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How Science 2.0 and Open Access Really Work

Last week, I wrote about publishing my first paper in PhD (Peripheral blood gene expression patterns discriminate among chronic inflammatory diseases and healthy controls and identify novel targets) and I said publishing in an open access journal was a real priority for us because we really wanted to get feedback from the scientific communities. So let’s see where I shared that paper:

  1. Scienceroll.com and also my Hungarian medical blog (MedIQ.blog.hu)
  2. Twitter and Friendfeed
  3. ResearchGATE

And let’s see what happened after that:

  • The paper now is the most viewed one in the last 30 days in BMC Medical Genomics.
  • It received the “Highly accessed” badge
  • I received many e-mails with relevant questions and I had interesting discussions on Twitter (actually found some collegues who work in the same field)
  • I got invitations for collaboration from several international labs.

Before you’d ask, yes, I think it’s because we chose an open access journal. It costs a lot but is really worth it.

What is your story?

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10 Comments Post a comment
  1. Berci, I just wanted to say ‘thanks!’ for making Science 2.0 and open access separate ideas.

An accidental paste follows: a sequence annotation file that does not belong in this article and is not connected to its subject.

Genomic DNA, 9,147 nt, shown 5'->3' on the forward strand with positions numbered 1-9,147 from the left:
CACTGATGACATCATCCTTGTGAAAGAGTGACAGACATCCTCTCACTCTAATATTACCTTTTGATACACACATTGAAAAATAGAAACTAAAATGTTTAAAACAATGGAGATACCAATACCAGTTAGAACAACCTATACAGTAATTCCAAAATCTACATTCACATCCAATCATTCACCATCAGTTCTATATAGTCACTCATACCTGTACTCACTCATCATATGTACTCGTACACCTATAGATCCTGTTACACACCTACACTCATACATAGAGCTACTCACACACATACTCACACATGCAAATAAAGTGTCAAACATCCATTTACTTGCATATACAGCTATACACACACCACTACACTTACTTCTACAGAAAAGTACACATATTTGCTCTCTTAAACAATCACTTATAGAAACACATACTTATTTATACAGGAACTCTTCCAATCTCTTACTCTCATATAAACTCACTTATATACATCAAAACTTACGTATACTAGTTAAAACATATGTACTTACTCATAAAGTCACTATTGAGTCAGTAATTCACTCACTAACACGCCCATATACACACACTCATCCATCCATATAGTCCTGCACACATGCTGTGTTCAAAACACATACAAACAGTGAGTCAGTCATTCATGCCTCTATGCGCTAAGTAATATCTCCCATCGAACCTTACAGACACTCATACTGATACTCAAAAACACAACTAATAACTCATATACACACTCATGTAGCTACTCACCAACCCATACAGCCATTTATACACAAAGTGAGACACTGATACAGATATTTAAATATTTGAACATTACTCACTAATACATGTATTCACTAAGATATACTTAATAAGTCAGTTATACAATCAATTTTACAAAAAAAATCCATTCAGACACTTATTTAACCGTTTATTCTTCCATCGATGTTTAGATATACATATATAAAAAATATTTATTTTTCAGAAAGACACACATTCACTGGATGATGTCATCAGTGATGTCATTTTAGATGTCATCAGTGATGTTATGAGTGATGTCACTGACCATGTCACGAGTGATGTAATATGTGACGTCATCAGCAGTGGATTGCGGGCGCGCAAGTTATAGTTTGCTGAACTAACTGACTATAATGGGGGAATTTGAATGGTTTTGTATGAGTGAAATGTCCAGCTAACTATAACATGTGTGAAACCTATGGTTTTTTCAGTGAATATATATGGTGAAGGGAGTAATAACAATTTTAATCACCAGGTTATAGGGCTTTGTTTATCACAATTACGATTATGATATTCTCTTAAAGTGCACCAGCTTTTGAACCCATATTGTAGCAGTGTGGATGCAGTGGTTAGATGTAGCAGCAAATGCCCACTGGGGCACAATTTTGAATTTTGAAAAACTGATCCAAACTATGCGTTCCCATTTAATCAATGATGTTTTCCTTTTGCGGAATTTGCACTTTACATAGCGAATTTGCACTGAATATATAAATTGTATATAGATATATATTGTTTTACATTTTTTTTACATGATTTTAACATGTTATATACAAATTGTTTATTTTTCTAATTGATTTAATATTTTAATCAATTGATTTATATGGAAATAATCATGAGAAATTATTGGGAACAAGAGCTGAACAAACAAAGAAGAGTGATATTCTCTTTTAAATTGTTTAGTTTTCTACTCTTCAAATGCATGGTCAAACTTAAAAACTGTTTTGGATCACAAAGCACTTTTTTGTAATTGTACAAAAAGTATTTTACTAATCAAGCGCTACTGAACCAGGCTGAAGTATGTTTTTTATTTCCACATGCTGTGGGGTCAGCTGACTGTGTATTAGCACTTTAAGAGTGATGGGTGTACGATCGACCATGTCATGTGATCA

Keep up the great work. I guess you know my Science 2.0 story- coined the term almost a decade ago and then built a site to do it, or at least one aspect of it, since it seems to have grown into whatever people want it to mean (much like web 2.0, I guess)…

    May 26, 2010
    • My pleasure, Hank, do you have an entry in which you tell the whole story?

      May 27, 2010
      • No, but I will have a book, so I will let people know a publication date.

        May 27, 2010
  2. The problem I have with this particular platform is the cost of publication. It would be a major barrier to midwives submitting for publication because so many of us do our research on the smell of an oily rag & don’t have research funds to support this. I have at least 6 articles I wish to publish – I can’t afford to pay this sort of money to publish one, let alone 6 , cheers Sarah

    May 27, 2010
    • You’re absolutely right, Sarah, and I see your point. I could do that because the university backed us. But when it comes tp publishing the results of my Internet in Medicine course, I cannot afford to publish it…

      May 27, 2010
  3. So how will you manage that, Bertalan? There are very few open journals that are relevant to my area – I am increasingly coming to the conclusion that if I want to publish in an open midwifery journal, I’ll have to start one up myself.

    May 27, 2010
  4. I don’t have a solution, yet…

    May 27, 2010
  5. There are >5000 OA journals listed in the Directory of Open Access Journals (http://www.doaj.org) and most do not charge for publication. Try, for example, Open Medicine (http://www.openmedicine.ca) where colleagues and I published the following article:
    http://www.openmedicine.ca/article/view/298/245. Authors should choose OA journals that make no charge.

    May 27, 2010
  6. Anonymous #

    All reputable open access publishers will waive fees for those genuinely unable to pay, so that should not be a barrier.

    June 1, 2010

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